I knew my changes needed to be subtle. Because I’m trying for a baby, high intensity exercise and crazy diets are not the way to go (and I don’t want to lose any weight, especially not quickly). So I decided to increase my activity through things like yoga, swimming and walking and to cut out any of the high fat/sugar/salt/preservatives that I found would make me feel terrible the next day.
But what I’ve stumbled across is that this type of ‘focus on physical health’ is very difficult to measure. It’s almost impossible to see results other than how I feel, which could be related to any number of things I’m doing to get my balance back right now.
I feel good, but is that because of what I’m eating? I’m enjoying walking, but is that just because I’m not stressed or rushed like I used to be?
Today I cooked a piece of rainbow trout and ate it with a salad and some sour dough. It was fantastic. I took the dog for a walk and felt energised afterwards.
Moods and feelings are difficult to measure. So maybe measuring is something that I need to let go. Stop the analysing and stop the goal-setting and stop the feeling of guilt when I don’t achieve. I think this is something that needs to be explored further.
I spent most of my life trying to avoid getting pregnant. All up, I’ve spent about 12 months trying to get pregnant. Two recent miscarriages and then yesterday I got the news that yes, I’m pregnant again.
I want another baby, I really do. But the instant I saw that second line appear on the pregnancy test, I didn’t get a wave of excitement or happiness or joy… I felt dread.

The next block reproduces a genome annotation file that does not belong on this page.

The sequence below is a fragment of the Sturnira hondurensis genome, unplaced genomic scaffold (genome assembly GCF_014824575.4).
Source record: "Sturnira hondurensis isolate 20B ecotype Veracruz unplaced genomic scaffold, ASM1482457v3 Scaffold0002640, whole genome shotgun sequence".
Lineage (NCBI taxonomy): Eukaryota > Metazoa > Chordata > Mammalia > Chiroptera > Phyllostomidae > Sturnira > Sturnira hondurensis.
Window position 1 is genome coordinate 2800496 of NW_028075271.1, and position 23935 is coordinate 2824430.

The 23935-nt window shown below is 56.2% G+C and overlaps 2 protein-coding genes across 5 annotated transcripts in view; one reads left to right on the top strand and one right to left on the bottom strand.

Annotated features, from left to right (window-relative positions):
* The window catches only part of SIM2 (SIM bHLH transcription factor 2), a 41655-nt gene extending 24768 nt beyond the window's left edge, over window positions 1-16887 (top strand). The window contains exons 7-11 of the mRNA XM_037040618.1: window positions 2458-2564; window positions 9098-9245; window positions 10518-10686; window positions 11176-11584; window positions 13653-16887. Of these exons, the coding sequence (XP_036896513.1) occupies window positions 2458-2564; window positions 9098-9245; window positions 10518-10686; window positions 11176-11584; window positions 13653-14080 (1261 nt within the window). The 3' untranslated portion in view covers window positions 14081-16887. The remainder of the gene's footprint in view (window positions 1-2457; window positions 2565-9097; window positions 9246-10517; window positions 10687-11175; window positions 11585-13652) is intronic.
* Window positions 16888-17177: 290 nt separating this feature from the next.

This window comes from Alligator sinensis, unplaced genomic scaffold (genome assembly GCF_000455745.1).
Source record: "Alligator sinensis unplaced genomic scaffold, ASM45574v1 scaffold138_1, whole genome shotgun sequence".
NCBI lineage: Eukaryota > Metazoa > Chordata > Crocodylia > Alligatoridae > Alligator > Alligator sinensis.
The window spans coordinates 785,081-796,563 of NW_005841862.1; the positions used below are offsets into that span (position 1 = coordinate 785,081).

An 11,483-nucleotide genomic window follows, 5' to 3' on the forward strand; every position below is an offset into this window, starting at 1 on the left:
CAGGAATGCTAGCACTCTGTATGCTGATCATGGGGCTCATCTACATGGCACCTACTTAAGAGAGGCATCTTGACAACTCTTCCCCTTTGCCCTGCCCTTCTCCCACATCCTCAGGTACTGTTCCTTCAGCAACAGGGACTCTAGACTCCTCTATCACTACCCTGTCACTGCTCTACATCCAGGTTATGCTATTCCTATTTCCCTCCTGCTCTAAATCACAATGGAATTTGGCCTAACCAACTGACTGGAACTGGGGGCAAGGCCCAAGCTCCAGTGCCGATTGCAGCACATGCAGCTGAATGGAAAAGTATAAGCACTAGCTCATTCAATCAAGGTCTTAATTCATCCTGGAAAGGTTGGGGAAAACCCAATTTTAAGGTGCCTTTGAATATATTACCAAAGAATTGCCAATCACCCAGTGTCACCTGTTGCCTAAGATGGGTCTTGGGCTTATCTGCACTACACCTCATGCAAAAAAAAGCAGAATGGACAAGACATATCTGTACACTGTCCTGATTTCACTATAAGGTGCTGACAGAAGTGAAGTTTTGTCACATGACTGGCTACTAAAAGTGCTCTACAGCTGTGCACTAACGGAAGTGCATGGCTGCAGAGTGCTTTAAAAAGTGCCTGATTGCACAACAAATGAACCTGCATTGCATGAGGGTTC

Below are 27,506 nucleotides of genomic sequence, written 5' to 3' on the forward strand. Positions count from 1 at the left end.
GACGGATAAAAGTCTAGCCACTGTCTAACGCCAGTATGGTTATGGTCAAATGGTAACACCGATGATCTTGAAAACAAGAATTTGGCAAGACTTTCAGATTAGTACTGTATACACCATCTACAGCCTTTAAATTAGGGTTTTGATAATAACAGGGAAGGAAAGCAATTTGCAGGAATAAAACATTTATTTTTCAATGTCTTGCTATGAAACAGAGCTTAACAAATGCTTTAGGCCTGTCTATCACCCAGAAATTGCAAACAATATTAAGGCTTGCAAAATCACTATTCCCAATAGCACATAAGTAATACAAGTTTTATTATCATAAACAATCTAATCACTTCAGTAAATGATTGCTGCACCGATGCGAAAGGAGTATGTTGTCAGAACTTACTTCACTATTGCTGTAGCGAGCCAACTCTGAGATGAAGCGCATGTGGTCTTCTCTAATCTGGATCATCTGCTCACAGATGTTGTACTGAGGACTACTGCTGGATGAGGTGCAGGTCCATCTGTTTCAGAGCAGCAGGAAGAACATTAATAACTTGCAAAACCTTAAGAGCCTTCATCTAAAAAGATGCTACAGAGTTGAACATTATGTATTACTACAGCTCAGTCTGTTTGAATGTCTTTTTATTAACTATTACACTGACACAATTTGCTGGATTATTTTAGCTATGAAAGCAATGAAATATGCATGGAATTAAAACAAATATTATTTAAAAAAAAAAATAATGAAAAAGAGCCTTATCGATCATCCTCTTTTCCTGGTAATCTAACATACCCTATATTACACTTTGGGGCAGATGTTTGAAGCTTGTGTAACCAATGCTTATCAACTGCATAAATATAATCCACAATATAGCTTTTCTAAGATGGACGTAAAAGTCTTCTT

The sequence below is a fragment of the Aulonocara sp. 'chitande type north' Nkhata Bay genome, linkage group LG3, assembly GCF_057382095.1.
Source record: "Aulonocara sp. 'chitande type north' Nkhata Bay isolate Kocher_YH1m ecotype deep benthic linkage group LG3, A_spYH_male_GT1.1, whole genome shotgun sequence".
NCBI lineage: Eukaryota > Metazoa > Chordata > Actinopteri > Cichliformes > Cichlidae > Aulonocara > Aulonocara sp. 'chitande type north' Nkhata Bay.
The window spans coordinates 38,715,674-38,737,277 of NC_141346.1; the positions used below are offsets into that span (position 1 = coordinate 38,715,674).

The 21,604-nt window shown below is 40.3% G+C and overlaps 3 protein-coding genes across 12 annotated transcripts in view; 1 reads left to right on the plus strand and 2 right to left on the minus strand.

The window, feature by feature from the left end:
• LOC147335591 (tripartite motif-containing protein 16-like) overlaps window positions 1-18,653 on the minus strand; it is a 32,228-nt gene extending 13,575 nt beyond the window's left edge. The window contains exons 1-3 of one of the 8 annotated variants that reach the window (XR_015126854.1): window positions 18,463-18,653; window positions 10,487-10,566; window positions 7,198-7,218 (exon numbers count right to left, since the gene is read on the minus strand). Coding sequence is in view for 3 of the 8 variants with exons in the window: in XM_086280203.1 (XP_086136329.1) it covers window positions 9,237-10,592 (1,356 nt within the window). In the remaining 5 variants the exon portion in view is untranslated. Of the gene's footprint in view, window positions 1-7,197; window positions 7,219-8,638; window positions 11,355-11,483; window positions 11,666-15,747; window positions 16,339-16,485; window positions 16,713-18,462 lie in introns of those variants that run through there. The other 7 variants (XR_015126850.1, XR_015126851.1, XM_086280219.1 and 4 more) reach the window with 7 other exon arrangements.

Here we go again.
‘Try not to worry about it, that’s the worse thing you can do.’
These are the voices in my head.
But how can I not worry? How can I not think about the terrible year I’ve had with anxiety and depression and my life spiralling to a place that I never want to go back to? How can I not be afraid of that place?
Those close to me understand. They didn’t congratulate me. They just gave me a hug.
But all the others who don’t know my history also don’t realise the harm they’re doing. At the moment it’s just medical staff and doctors (‘Congratulations! Great news!’ or even ‘I’ll cross my fingers for you’) but the more time that passes the more people will comment. It’s the way of society. A pregnancy is always a good thing, right?
People are just being nice. They think that crossing their fingers will give me the hope I need.
But I know that hope doesn’t help. I hoped the last time and that didn’t help. In fact it only made the fall worse.
This is not the way I should be feeling at the news of something I want so badly, but unfortunately that’s just the way it is.
I’ve recently been having a big think about my values and how these relate to goals. Previously, I wouldn’t have thought about separating values and goals, but The Happiness Trap made me think differently about things.
Let’s take work as an example. Before I realised I needed to get my balance back, I was pretty sure that I wanted to manage high profile projects and get a promotion. Those were my goals and I thought they were also my values.
But recently I’ve been questioning this. Why do I want to manage high profile projects/get a promotion? I guess I wanted people to look up to me and to respect me. I wanted to show to others that I could do a good job. I wanted to get to the end of my life and look back and go ‘I delivered that awesome thing at work’.
Honestly, though, are they things that I actually value? They’re all based on others’ perception of me, rather than true meaning and personal satisfaction.